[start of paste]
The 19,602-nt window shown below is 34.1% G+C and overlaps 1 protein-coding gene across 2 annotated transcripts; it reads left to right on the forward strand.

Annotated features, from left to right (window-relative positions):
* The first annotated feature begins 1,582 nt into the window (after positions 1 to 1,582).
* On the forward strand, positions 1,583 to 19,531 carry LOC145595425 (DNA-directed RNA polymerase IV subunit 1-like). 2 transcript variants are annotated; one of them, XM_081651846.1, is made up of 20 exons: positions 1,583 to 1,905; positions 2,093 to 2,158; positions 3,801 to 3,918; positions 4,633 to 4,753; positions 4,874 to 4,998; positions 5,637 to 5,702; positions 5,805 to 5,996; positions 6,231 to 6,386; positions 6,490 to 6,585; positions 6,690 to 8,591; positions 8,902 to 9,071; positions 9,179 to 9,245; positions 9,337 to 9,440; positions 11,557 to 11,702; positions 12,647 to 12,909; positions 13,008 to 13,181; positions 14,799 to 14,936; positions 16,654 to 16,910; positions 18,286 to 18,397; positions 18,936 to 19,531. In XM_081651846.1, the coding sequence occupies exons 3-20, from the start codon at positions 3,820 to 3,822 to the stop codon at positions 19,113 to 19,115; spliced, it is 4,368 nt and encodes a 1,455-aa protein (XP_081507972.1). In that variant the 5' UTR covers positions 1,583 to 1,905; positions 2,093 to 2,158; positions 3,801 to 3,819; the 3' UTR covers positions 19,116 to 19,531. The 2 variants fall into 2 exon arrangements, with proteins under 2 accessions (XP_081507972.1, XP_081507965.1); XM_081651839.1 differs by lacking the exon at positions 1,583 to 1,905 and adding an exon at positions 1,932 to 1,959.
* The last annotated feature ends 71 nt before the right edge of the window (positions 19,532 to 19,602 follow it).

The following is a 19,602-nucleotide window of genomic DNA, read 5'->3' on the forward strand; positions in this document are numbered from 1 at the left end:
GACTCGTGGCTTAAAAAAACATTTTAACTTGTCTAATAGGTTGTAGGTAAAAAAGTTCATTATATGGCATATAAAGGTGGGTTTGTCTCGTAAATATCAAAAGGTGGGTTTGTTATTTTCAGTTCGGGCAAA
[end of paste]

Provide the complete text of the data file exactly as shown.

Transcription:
The 19,602-nt window shown below is 34.1% G+C and overlaps 1 protein-coding gene across 2 annotated transcripts; it reads left to right on the forward strand.

Annotated features, from left to right (window-relative positions):
* The first annotated feature begins 1,582 nt into the window (after positions 1 to 1,582).
* On the forward strand, positions 1,583 to 19,531 carry LOC145595425 (DNA-directed RNA polymerase IV subunit 1-like). 2 transcript variants are annotated; one of them, XM_081651846.1, is made up of 20 exons: positions 1,583 to 1,905; positions 2,093 to 2,158; positions 3,801 to 3,918; positions 4,633 to 4,753; positions 4,874 to 4,998; positions 5,637 to 5,702; positions 5,805 to 5,996; positions 6,231 to 6,386; positions 6,490 to 6,585; positions 6,690 to 8,591; positions 8,902 to 9,071; positions 9,179 to 9,245; positions 9,337 to 9,440; positions 11,557 to 11,702; positions 12,647 to 12,909; positions 13,008 to 13,181; positions 14,799 to 14,936; positions 16,654 to 16,910; positions 18,286 to 18,397; positions 18,936 to 19,531. In XM_081651846.1, the coding sequence occupies exons 3-20, from the start codon at positions 3,820 to 3,822 to the stop codon at positions 19,113 to 19,115; spliced, it is 4,368 nt and encodes a 1,455-aa protein (XP_081507972.1). In that variant the 5' UTR covers positions 1,583 to 1,905; positions 2,093 to 2,158; positions 3,801 to 3,819; the 3' UTR covers positions 19,116 to 19,531. The 2 variants fall into 2 exon arrangements, with proteins under 2 accessions (XP_081507972.1, XP_081507965.1); XM_081651839.1 differs by lacking the exon at positions 1,583 to 1,905 and adding an exon at positions 1,932 to 1,959.
* The last annotated feature ends 71 nt before the right edge of the window (positions 19,532 to 19,602 follow it).

The following is a 19,602-nucleotide window of genomic DNA, read 5'->3' on the forward strand; positions in this document are numbered from 1 at the left end:
GACTCGTGGCTTAAAAAAACATTTTAACTTGTCTAATAGGTTGTAGGTAAAAAAGTTCATTATATGGCATATAAAGGTGGGTTTGTCTCGTAAATATCAAAAGGTGGGTTTGTTATTTTCAGTTCGGGCAAA